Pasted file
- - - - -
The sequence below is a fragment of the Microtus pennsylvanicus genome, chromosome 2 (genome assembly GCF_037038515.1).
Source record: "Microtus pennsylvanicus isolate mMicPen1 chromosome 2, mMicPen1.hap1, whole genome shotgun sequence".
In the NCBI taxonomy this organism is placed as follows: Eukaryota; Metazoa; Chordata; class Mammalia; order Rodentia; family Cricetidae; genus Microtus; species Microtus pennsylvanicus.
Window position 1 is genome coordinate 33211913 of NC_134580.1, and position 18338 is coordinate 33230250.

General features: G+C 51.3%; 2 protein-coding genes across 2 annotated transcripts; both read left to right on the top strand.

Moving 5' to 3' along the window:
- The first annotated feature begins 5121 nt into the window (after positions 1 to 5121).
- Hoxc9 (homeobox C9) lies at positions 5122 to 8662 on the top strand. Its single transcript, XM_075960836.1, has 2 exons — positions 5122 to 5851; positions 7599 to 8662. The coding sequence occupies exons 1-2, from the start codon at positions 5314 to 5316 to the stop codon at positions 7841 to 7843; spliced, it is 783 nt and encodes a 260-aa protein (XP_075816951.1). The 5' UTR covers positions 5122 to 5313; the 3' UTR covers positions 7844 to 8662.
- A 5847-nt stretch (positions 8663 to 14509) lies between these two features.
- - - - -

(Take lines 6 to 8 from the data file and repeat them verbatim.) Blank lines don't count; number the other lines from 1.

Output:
Moving 5' to 3' along the window:
- The first annotated feature begins 5121 nt into the window (after positions 1 to 5121).
- Hoxc9 (homeobox C9) lies at positions 5122 to 8662 on the top strand. Its single transcript, XM_075960836.1, has 2 exons — positions 5122 to 5851; positions 7599 to 8662. The coding sequence occupies exons 1-2, from the start codon at positions 5314 to 5316 to the stop codon at positions 7841 to 7843; spliced, it is 783 nt and encodes a 260-aa protein (XP_075816951.1). The 5' UTR covers positions 5122 to 5313; the 3' UTR covers positions 7844 to 8662.